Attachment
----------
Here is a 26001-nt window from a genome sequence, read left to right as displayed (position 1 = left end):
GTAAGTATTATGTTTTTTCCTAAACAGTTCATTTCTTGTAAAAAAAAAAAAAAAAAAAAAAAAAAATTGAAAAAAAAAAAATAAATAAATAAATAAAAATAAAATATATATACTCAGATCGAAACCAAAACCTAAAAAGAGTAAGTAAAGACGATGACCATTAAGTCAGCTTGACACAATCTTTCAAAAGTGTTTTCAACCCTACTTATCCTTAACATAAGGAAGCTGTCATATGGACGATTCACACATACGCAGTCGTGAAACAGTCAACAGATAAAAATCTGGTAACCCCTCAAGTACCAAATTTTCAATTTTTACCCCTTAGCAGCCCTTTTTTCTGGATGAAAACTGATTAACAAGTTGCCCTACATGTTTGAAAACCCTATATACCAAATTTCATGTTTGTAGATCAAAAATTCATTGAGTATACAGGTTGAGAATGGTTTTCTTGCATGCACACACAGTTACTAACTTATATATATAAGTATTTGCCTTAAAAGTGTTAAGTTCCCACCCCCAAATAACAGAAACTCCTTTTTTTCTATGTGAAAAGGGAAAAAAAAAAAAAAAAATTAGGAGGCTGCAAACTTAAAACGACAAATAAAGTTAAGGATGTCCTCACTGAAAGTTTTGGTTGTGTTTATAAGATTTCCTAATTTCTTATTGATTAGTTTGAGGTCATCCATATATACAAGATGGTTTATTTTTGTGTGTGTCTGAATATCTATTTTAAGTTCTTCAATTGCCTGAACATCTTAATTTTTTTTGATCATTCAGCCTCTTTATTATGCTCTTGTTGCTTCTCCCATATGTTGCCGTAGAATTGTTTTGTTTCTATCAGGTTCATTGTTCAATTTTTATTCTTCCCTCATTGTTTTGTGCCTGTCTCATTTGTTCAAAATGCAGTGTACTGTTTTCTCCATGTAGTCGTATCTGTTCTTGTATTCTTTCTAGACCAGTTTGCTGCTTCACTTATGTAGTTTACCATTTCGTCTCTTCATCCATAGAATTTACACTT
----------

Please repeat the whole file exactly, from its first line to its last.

Here is a 26001-nt window from a genome sequence, read left to right as displayed (position 1 = left end):
GTAAGTATTATGTTTTTTCCTAAACAGTTCATTTCTTGTAAAAAAAAAAAAAAAAAAAAAAAAAAATTGAAAAAAAAAAAATAAATAAATAAATAAAAATAAAATATATATACTCAGATCGAAACCAAAACCTAAAAAGAGTAAGTAAAGACGATGACCATTAAGTCAGCTTGACACAATCTTTCAAAAGTGTTTTCAACCCTACTTATCCTTAACATAAGGAAGCTGTCATATGGACGATTCACACATACGCAGTCGTGAAACAGTCAACAGATAAAAATCTGGTAACCCCTCAAGTACCAAATTTTCAATTTTTACCCCTTAGCAGCCCTTTTTTCTGGATGAAAACTGATTAACAAGTTGCCCTACATGTTTGAAAACCCTATATACCAAATTTCATGTTTGTAGATCAAAAATTCATTGAGTATACAGGTTGAGAATGGTTTTCTTGCATGCACACACAGTTACTAACTTATATATATAAGTATTTGCCTTAAAAGTGTTAAGTTCCCACCCCCAAATAACAGAAACTCCTTTTTTTCTATGTGAAAAGGGAAAAAAAAAAAAAAAAATTAGGAGGCTGCAAACTTAAAACGACAAATAAAGTTAAGGATGTCCTCACTGAAAGTTTTGGTTGTGTTTATAAGATTTCCTAATTTCTTATTGATTAGTTTGAGGTCATCCATATATACAAGATGGTTTATTTTTGTGTGTGTCTGAATATCTATTTTAAGTTCTTCAATTGCCTGAACATCTTAATTTTTTTTGATCATTCAGCCTCTTTATTATGCTCTTGTTGCTTCTCCCATATGTTGCCGTAGAATTGTTTTGTTTCTATCAGGTTCATTGTTCAATTTTTATTCTTCCCTCATTGTTTTGTGCCTGTCTCATTTGTTCAAAATGCAGTGTACTGTTTTCTCCATGTAGTCGTATCTGTTCTTGTATTCTTTCTAGACCAGTTTGCTGCTTCACTTATGTAGTTTACCATTTCGTCTCTTCATCCATAGAATTTACACTT